The 150 acres of property situated on the banks of the Vermillion
River which is currently known as Bendel Gardens was formally Walnut Grove Plantation. It was owned by Jean Sosthene Mouton and Charlotte Odeide Mouton, daughter of Governor Alexandre Mouton. In the spring of 1863, when General
Banks waged his campaign in the area during the Civil War, federal troops seized Walnut Grove Plantation, forced out Mrs. Mouton and her six children, and occupied the house. Before leaving, they burned down the plantation home and all the outer buildings.
The property was later owned by Dr. Percy M. Girard and M. Eloi
Girard. Henri Bendel, a native of Lafayette purchased the property in 1927. Henri Bendel was the son of Mary Plonsky and Louis Bendel. Mary was born in Gollup, Prussia and lived in Alsace Lorraine. Louis Bendel had been in the British Navy when the two met and where married in New Orleans in 1863. They had seven children. Louis Bendel died in 1873. Mary Bendel proved to be an astute businesswoman. She operated a furniture store in a large building which she owned. The building also housed what was Lafayette's only Opera House, and undertaking parlor and a drug store.
Mary Bendel established the custom of giving to each child, when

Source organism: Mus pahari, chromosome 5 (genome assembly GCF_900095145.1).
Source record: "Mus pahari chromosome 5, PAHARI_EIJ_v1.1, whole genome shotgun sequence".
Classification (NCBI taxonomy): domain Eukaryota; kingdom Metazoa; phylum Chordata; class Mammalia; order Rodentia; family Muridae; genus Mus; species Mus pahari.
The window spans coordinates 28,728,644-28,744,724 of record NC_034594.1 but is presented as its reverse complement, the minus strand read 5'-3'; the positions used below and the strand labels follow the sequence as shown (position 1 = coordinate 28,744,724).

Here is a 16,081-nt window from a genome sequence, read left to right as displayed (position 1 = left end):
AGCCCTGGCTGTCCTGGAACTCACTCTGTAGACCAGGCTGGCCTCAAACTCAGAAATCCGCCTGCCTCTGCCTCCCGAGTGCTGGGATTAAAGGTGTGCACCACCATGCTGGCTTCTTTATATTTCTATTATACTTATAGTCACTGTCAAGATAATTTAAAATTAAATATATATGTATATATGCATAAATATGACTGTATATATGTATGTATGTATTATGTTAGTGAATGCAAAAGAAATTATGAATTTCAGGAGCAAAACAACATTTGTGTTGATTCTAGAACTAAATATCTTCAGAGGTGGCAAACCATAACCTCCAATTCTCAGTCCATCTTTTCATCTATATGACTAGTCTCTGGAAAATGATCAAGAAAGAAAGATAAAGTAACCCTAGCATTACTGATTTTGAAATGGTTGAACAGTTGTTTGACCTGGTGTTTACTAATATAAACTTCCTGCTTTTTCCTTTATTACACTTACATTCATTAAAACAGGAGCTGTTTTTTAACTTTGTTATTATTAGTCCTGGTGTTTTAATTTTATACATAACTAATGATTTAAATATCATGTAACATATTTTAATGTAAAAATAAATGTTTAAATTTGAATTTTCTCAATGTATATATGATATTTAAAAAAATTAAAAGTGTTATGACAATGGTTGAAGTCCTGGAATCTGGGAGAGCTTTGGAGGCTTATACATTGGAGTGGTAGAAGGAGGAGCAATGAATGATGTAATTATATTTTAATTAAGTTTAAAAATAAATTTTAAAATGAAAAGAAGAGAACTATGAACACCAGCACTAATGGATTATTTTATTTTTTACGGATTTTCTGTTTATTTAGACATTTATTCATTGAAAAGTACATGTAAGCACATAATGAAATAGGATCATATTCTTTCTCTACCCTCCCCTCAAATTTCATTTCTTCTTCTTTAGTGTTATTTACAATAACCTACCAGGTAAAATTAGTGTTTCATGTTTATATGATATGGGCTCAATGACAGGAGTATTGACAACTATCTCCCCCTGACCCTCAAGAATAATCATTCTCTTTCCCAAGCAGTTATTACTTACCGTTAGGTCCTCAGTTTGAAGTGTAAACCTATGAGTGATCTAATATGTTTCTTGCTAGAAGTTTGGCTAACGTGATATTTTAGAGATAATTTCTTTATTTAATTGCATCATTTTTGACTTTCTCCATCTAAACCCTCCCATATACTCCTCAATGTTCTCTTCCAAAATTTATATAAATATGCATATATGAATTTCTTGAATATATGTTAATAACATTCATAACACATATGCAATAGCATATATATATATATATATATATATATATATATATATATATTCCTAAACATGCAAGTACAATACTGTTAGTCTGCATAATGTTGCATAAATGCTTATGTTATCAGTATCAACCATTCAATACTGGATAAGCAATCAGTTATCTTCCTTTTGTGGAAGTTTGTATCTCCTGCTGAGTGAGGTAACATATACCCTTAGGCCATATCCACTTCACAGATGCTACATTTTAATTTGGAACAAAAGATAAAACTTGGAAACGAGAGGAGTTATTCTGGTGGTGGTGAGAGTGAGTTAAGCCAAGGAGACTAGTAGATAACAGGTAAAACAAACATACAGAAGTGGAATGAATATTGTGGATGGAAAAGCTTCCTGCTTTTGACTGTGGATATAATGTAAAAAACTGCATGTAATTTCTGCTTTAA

they married or left home, $1500.00. Henri, her second son, used his funds to open his first business venture, a lady's dress and millinery shop in Morgan City. He was wiped out financially, when a fire destroyed his uninsured store. It was then that he went to New York City and worked for B. Altman & Co. He met and married Blanche Lehman and went to work for Lehman Bros.
Later, he went into business for himself and became world renowned as a couturier and designer of women's fashions. He went on to own the famed Henri Bendel stores in New York and Palm Beach.
Bendel made annual trips home to Lafayette to visit his mother.
Following her death, he decided to build a mansion in Lafayette similar to the one he had in Stamford, Connecticut. This is when Bendel purchased the historically significant tract of land. In preparation for this he had rare camellias, azaleas, magnolia, live oak, and other native trees and shrubs planted there. What is now Marguerite Boulevard which is lined with magnificent
Southern magnolia trees, was the road leading to the spot on the bayou where he planned to build. A pair of tall beautifully designed wrought iron gates were placed at the entrance of the estate. (These gates are presently at a home on
St. Mary Boulevard near Congress Street intersection.)
To the right as you entered Bendel Gardens, was the house that
Bendel built s the "lodge" for his estate. The Spanish style structure, housed the groundskeeper and also served as Bendel's place of residence on his visits to Lafayette. Bendel died in 1936 before the plans for his mansion materialized. This lodge was razed to the ground in September 2002.
The property was then bought by Houston oilman, Harry Bentlif, who developed the land as a residential neighborhood now known a Bendel Gardens.
Mr. Bentlif chose to name the streets after his children: Marguerite, Marjorie, Laurence, Beverly, Stephanie, and Bernice.